THE LIFE AND CHESS OF PAUL MORPHY                                                                                                                                                                                                 SAMUEL BODEN

 

We may fairly say that in beauty, depth, harmony and variety the combinations of the chess board approach as near perfection as anything which the human intellect has conceived -Samuel Boden, 1859

 

Samuel Standidge Boden was born in 1826 in Hull, a small, English town of about 25,000 that supported itself through fishing and cotton weaving. Not much is available about his early life, but as an adult he worked for the railway system and dabbled in painting and art criticism.

He became active in chess around 1850 and in 1851 he wrote a fairly popular book entitled, "A Popular Introduction to the Study and Practice of Chess," in which he introduced what he's most remembered for, the Boden-Kieseritzky Gambit:

 1.e4 e5 2.Nf3 Nf6 3.Bc4 Nxe4 4.Nc3 Nxc3 5.dxc3 f6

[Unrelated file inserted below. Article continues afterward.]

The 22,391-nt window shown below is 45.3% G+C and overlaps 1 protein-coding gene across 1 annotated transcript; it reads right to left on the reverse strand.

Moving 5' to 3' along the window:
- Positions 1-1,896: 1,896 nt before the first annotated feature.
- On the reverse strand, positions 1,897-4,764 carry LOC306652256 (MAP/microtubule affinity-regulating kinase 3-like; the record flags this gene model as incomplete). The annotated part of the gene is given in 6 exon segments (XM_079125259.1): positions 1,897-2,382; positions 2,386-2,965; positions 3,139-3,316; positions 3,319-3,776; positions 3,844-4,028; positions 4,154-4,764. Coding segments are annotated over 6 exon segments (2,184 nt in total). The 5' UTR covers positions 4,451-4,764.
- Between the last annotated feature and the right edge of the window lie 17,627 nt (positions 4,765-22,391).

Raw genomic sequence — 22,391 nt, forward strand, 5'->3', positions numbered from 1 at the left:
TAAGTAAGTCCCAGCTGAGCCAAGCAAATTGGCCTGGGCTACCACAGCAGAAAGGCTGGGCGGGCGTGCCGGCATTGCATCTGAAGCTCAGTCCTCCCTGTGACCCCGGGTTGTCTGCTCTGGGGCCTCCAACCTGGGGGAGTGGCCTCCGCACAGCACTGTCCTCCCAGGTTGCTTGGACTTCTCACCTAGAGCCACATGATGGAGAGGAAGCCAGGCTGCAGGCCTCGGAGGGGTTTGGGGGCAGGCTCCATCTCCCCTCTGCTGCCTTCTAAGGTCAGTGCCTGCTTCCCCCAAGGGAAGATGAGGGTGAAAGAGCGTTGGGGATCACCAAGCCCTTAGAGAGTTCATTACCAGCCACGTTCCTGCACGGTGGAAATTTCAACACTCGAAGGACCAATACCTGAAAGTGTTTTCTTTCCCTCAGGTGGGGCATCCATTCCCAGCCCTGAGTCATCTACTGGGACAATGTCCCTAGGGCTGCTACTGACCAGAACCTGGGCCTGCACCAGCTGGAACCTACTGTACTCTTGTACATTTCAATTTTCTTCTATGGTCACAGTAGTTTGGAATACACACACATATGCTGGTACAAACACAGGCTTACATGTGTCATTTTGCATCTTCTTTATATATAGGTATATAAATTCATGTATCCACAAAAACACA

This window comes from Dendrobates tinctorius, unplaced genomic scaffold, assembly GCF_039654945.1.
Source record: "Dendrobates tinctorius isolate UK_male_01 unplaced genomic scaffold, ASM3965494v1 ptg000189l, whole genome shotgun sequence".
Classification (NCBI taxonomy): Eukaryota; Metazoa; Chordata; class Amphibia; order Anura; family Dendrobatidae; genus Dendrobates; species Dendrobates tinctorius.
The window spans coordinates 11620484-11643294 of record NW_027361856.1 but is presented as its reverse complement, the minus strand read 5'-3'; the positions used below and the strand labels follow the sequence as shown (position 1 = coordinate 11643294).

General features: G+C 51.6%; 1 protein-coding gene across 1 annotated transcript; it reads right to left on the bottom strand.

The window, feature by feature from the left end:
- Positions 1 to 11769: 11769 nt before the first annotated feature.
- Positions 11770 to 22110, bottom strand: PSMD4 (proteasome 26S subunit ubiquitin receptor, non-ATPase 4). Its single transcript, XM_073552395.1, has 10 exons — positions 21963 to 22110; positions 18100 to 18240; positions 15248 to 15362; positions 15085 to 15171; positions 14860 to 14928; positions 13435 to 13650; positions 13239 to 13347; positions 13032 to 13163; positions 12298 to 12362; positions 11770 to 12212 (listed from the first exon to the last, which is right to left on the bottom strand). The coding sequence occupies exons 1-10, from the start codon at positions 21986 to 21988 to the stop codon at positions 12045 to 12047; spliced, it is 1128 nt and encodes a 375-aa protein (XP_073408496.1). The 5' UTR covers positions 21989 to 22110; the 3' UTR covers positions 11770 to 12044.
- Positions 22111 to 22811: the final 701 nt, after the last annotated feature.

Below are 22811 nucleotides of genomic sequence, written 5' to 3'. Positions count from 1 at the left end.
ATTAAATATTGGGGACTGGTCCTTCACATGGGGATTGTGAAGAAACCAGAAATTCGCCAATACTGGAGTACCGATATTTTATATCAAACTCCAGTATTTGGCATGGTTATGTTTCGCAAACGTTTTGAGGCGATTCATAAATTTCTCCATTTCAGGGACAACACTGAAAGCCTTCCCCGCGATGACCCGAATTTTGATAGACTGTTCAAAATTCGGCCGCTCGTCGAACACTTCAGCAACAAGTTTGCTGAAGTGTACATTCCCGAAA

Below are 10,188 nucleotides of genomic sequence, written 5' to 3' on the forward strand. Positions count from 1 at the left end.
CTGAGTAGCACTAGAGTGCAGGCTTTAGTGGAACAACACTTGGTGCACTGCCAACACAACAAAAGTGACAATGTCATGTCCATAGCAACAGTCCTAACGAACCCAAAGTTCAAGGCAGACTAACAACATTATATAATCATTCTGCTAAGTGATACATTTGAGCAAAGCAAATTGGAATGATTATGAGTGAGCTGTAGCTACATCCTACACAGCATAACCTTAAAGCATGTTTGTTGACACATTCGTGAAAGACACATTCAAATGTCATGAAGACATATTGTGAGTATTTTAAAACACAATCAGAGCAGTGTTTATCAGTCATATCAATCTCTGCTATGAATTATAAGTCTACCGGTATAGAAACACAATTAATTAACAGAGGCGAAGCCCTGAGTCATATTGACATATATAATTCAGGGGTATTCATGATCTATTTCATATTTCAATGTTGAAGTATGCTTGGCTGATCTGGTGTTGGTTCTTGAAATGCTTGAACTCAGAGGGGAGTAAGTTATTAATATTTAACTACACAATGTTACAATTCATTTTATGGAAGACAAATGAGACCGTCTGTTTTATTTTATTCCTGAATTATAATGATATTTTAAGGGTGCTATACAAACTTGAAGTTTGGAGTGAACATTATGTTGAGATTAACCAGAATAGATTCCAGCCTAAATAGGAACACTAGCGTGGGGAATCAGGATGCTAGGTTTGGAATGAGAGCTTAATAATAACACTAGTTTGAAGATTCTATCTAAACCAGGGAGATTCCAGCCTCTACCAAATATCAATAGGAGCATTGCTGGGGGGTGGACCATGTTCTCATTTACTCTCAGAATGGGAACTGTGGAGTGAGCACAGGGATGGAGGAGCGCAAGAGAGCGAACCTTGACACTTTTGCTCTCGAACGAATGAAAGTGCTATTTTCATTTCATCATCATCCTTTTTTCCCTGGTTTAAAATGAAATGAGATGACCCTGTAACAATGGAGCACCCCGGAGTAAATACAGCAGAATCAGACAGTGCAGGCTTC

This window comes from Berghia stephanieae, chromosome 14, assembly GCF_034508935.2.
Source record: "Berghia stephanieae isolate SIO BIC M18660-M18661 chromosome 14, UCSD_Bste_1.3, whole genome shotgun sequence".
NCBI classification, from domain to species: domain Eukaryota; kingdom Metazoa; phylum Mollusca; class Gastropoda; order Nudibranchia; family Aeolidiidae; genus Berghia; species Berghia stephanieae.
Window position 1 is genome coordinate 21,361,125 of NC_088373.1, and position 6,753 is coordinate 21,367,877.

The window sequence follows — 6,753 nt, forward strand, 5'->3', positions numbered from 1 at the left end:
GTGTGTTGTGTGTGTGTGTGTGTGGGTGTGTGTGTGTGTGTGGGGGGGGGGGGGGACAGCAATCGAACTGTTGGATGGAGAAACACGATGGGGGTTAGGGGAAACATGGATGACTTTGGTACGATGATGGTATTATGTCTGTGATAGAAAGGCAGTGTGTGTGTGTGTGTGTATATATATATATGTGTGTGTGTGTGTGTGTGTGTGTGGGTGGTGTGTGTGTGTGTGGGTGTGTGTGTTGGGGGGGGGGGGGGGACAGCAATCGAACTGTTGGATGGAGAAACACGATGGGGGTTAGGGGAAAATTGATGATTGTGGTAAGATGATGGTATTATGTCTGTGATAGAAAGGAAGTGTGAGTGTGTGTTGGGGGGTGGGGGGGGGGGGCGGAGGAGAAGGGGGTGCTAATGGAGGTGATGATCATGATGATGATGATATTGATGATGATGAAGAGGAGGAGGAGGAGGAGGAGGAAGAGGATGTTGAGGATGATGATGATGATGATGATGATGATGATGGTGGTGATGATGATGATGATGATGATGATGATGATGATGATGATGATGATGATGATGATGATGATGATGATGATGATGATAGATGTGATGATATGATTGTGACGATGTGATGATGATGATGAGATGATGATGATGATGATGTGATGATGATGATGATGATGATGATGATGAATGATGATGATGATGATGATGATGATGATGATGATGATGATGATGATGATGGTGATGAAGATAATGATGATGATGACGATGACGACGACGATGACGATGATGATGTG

resulting in this position.

He's also lends his name to the  Boden-Max Lange variation of the Evans Gambit Accepted and the Boden Variation in the Ruy Lopez

In spite of this, Boden said, ""In a gambit you give up a Pawn for the sake of getting a lost game"

 

Finally, he's known for a mating pattern he used in his game with Schulder in 1853, called appropriately, Boden's Mate.

During the First International Chess Tournament of London 1851, there was another smaller, less prestigious tournament taking place, commonly called the Provincial Tournament. Boden beat out Ranken to win first prize. He took second place in Manchester 1857 behind L÷wenthal. But he never played much tournament chess. In match play he defeated both Wyvill and "Alter" (Rev. Owens). While he only scored 1 win and 1 draw against Morphy's 5 wins in casual play, Morphy considered Boden his strongest English opponent.

Boden was chess editor of the Field from 1858 - 1873 when Cecil de Vere took over.

Samuel Boden died in 1882


Boden vs. Schulder 1853

 


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